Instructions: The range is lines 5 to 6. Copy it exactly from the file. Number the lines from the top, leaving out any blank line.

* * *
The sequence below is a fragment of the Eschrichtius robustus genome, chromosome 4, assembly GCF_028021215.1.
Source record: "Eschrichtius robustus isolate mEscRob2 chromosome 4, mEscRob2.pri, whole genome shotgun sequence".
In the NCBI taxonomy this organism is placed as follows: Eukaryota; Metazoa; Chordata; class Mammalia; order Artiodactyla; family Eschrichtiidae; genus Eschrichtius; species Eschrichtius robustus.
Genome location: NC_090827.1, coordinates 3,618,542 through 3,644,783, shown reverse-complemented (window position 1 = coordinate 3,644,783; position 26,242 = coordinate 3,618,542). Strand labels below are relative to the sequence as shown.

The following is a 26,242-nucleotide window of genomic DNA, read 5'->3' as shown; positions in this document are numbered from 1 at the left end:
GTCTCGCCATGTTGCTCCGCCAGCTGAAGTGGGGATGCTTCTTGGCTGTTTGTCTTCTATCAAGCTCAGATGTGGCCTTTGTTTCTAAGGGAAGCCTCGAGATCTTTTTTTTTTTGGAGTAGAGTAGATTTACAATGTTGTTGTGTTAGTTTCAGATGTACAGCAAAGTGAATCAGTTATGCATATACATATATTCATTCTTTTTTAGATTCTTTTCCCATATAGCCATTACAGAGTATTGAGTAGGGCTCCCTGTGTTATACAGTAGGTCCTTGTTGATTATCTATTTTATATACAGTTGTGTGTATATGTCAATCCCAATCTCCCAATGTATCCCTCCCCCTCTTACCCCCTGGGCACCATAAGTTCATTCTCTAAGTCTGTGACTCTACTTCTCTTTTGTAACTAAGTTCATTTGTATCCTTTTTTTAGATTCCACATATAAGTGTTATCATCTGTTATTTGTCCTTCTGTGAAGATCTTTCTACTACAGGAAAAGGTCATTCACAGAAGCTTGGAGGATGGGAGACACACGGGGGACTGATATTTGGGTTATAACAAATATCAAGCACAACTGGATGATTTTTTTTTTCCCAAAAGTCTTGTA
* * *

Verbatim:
The following is a 26,242-nucleotide window of genomic DNA, read 5'->3' as shown; positions in this document are numbered from 1 at the left end:
GTCTCGCCATGTTGCTCCGCCAGCTGAAGTGGGGATGCTTCTTGGCTGTTTGTCTTCTATCAAGCTCAGATGTGGCCTTTGTTTCTAAGGGAAGCCTCGAGATCTTTTTTTTTTTGGAGTAGAGTAGATTTACAATGTTGTTGTGTTAGTTTCAGATGTACAGCAAAGTGAATCAGTTATGCATATACATATATTCATTCTTTTTTAGATTCTTTTCCCATATAGCCATTACAGAGTATTGAGTAGGGCTCCCTGTGTTATACAGTAGGTCCTTGTTGATTATCTATTTTATATACAGTTGTGTGTATATGTCAATCCCAATCTCCCAATGTATCCCTCCCCCTCTTACCCCCTGGGCACCATAAGTTCATTCTCTAAGTCTGTGACTCTACTTCTCTTTTGTAACTAAGTTCATTTGTATCCTTTTTTTAGATTCCACATATAAGTGTTATCATCTGTTATTTGTCCTTCTGTGAAGATCTTTCTACTACAGGAAAAGGTCATTCACAGAAGCTTGGAGGATGGGAGACACACGGGGGACTGATATTTGGGTTATAACAAATATCAAGCACAACTGGATGATTTTTTTTTTCCCAAAAGTCTTGTA